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Home equity loans have become increasingly popular in the past few years. With property values rising, more people have realized the benefits. They allow you to borrow a certain amount of money, using your home's equity as collateral. Collateral is property offered to a lender as security for the loan. It gives the lender a guarantee that you will repay the debt, because if you did not, the lender could sell your property to get the money they lent you back. Equity is the difference between how much the home is currently worth and how much is owed on your mortgage. Home equity loans may seem complicated but they are actually quite simple. You just need to understand a few terms and concepts. What is a Home Equity Loan? A home equity loan is a second loan on your property that gives you money based on the amount of equity in your property. You can spend it on anything you want. Most people use it for home improvements, debt consolidation, college educations, vacations or car purchases. The interest that you pay on your home equity loan is typically tax deductible-and that is a huge benefit to this loan. Consult your tax advisor regarding the deductibility of home equity loan interest. What's the difference between Home Equity Loans and Lines of Credit? There are two ways a lender can loan you money based on your home's equity. First is a home equity loan which is based on a set loan amount, and second is a home equity line of credit, also known as a HELOC, which is a revolving line of credit. Both are referred to as second mortgages, because they are secured by your property, behind your first mortgage. With home equity loans, you apply for a set loan amount and pay it down based on a fixed interest rate. The maximum amount of money that can be borrowed is determined by several variables such as your credit history (FICO score), income, first mortgage and the recent appraised value of the collateral property. How much can they loan to me? The relationship between your loan amount and your home's appraised value is called the "loanto-value" ratio, or "LTV". As LTVs increase, the interest rate of the loan in question usually increases as well. ("Home Equity FAQs"). The maximum amount the lender loans is partially determined by this ratio. The maximum LTV varies per lender. Note that if the LTV is too high, it could affect your approval, interest rate or conditions due to the increased risk for the lender. Can I get an equity loan on my rental property? Home equity loans can be taken out on primary residences, second homes, investment properties


and vacation homes. However, each property has individual conditions for approval. It is also more difficult to qualify. This is due to the increased likelihood of defaulting. Underwriters prefer applicants with better credit and more assets than they do with applicants purchasing their primary residence. What if my income is too difficult to determine? If you have difficulty providing all the income documents necessary for the loan, you can apply under special loan programs such as stated income, "no doc" or "low-doc." Applicants who are self-employed or commission-based use them often. People who do not want to share their financial history and complicated tax returns with a lender fall into this category as well. Can you refinance your mortgage with a home equity loan? If the interest rate or mortgage payment on any property is too high, a home equity loan is also a good way to refinance your existing mortgage loan, take some additional cash and make one easy monthly payment ("Home Equity FAQs"). Refinancing is the process of adding a new first mortgage to replace an existing first mortgage and any other liens you may have. There are two ways to refinance: no cash-out and cash back. No Cash-Out refinancing reduces your monthly mortgage payment and the remaining term of your loan. It can help you save thousands of dollars in interest. Cash back refinancing allows you to borrow money in excess of what you currently owed on your mortgage. You still reduce your interest rate and term, but you also get a hold of the money you earned when your property's value increased. Cash back refinancing is a smart decision if you have future expenses that will need financing. If you need a new car, you could take an additional $30,000 and add that amount to your loan. The interest rates will likely be lower than your credit cards or car loan, and again, the interest you pay can be tax-deductible. Refinancing with a home equity loan is similar to refinancing with a traditional mortgage. The main difference is that equity loans are typically repaid in a shorter time than first mortgages. Traditional mortgages are usually repaid over 30 years. Equity loans often have a 15-year repayment period, although it might be as short as five or as long as 30 years ("Home Equity Credit Lines"). Now that you are familiar with some basic home equity loan terms and concepts, the process should seem straightforward. When you need money, obtaining a home equity loan not only simplifies your life, it also saves you money. It gives you piece of mind through the fixed low interest rate and low monthly payments. The process only takes several days and the funds are transferred into your bank account upon the loan's closing. It is as easy as pie.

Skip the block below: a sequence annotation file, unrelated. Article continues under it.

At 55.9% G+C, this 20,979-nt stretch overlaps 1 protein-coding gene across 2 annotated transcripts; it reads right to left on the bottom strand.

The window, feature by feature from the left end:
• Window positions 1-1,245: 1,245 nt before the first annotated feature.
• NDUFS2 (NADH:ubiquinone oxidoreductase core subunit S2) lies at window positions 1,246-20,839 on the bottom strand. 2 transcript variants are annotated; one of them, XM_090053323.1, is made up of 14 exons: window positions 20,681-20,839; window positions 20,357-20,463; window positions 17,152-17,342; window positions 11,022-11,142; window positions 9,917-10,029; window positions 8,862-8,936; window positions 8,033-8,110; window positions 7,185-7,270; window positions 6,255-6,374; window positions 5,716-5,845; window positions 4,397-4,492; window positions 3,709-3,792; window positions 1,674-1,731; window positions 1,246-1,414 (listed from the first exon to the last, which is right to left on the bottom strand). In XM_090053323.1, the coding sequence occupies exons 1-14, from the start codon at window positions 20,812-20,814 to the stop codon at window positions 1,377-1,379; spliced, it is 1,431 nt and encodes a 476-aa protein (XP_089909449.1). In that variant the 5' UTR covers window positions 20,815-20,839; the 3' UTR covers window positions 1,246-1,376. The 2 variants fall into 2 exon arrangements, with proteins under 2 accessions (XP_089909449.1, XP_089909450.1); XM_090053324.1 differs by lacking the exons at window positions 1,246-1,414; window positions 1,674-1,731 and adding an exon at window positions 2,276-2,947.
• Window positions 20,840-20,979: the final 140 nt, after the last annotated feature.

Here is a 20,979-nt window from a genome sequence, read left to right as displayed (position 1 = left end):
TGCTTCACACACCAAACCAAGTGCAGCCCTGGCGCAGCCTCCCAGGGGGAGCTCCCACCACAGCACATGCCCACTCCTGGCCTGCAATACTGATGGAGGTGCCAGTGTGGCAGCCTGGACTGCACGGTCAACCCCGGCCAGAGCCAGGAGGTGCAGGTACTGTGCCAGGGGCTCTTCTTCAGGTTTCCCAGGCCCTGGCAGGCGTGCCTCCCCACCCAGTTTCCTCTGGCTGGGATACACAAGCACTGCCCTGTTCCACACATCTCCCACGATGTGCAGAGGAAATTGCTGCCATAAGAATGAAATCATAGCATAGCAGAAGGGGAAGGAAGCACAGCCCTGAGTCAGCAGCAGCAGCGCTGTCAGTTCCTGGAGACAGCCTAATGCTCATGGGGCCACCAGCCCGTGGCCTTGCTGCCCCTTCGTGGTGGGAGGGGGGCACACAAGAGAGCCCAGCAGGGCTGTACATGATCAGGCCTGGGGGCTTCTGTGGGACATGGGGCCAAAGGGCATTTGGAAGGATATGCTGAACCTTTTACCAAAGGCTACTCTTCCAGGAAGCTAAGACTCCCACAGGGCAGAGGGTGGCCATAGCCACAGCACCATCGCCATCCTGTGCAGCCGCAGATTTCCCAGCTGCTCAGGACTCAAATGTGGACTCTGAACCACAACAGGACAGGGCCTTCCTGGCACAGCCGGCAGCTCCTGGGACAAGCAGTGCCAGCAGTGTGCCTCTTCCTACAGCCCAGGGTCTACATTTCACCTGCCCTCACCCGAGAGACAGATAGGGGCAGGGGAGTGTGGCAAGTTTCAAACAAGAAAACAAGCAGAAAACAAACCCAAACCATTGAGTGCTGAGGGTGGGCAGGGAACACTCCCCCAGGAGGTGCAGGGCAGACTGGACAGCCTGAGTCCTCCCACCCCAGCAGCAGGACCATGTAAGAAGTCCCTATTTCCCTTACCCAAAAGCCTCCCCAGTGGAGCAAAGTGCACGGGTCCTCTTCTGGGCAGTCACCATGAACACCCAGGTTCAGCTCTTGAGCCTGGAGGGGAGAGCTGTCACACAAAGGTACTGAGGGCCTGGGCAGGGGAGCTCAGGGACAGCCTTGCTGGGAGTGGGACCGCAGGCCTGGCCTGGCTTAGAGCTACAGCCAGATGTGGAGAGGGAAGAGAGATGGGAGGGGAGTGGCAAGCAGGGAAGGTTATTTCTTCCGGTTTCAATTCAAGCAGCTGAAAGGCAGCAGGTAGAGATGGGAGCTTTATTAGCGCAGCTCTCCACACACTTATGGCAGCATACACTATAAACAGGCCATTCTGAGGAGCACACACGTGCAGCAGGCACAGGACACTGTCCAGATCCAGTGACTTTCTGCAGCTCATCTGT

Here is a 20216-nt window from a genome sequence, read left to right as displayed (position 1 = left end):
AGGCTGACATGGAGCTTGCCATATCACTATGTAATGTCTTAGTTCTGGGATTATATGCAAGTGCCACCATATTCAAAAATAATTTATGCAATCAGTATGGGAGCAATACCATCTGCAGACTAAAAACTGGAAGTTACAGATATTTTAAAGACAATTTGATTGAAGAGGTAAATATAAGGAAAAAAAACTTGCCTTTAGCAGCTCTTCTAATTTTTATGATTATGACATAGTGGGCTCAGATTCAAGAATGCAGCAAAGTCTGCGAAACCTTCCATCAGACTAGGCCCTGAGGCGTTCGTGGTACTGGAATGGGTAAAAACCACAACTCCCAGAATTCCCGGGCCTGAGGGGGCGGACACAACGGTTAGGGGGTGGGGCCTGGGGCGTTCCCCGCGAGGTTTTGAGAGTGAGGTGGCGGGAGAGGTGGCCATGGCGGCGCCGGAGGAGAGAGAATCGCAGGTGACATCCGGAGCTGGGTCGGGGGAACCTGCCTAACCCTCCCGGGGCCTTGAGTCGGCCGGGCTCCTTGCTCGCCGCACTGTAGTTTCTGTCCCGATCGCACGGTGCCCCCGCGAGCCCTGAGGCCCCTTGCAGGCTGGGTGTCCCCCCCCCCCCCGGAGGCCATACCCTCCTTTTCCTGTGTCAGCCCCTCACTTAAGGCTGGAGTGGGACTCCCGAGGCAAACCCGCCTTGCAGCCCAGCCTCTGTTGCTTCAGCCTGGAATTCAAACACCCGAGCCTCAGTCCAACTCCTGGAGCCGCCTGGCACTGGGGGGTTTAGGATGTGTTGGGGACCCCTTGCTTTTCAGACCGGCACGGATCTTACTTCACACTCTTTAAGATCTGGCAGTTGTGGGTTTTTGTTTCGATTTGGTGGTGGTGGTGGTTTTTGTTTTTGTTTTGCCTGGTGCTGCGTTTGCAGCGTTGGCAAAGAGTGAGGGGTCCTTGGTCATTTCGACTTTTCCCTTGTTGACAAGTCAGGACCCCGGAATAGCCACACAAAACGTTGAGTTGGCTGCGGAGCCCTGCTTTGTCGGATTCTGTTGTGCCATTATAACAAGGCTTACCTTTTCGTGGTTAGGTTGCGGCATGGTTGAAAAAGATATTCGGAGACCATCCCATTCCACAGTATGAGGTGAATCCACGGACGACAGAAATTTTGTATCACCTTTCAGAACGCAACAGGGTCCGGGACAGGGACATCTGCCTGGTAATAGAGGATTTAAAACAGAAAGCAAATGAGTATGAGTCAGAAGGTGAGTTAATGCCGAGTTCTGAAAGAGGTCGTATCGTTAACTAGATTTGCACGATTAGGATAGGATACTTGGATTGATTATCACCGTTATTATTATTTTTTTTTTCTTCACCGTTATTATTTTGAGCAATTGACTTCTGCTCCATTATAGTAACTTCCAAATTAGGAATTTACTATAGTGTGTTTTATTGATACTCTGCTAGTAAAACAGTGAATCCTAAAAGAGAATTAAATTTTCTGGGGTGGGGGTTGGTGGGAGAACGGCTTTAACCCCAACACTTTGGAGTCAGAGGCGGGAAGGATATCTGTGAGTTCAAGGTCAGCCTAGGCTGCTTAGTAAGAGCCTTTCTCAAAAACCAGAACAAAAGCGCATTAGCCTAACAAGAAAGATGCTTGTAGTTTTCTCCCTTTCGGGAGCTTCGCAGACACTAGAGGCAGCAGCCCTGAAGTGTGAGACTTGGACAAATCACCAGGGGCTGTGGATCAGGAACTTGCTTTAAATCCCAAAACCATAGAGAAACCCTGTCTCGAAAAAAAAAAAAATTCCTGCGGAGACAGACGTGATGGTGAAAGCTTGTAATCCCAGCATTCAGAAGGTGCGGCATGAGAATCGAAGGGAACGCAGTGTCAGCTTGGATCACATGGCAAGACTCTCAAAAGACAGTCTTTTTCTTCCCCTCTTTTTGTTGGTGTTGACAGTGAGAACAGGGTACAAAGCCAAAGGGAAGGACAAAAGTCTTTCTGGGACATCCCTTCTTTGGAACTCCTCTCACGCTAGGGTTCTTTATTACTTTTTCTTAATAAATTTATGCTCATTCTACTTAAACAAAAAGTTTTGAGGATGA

Mona is a respected free-lance writer who enjoys creating helpful articles about mortgage loans. To learn more about cash out 2nd mortgage loans, or to get a free Home Equity Rate Quote please visit the loan resources online at BD Nationwide Mortgage.com. If you need more expert advice from a loan professional, go to Second Mortgage Advice.


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Getting Equity out of your Home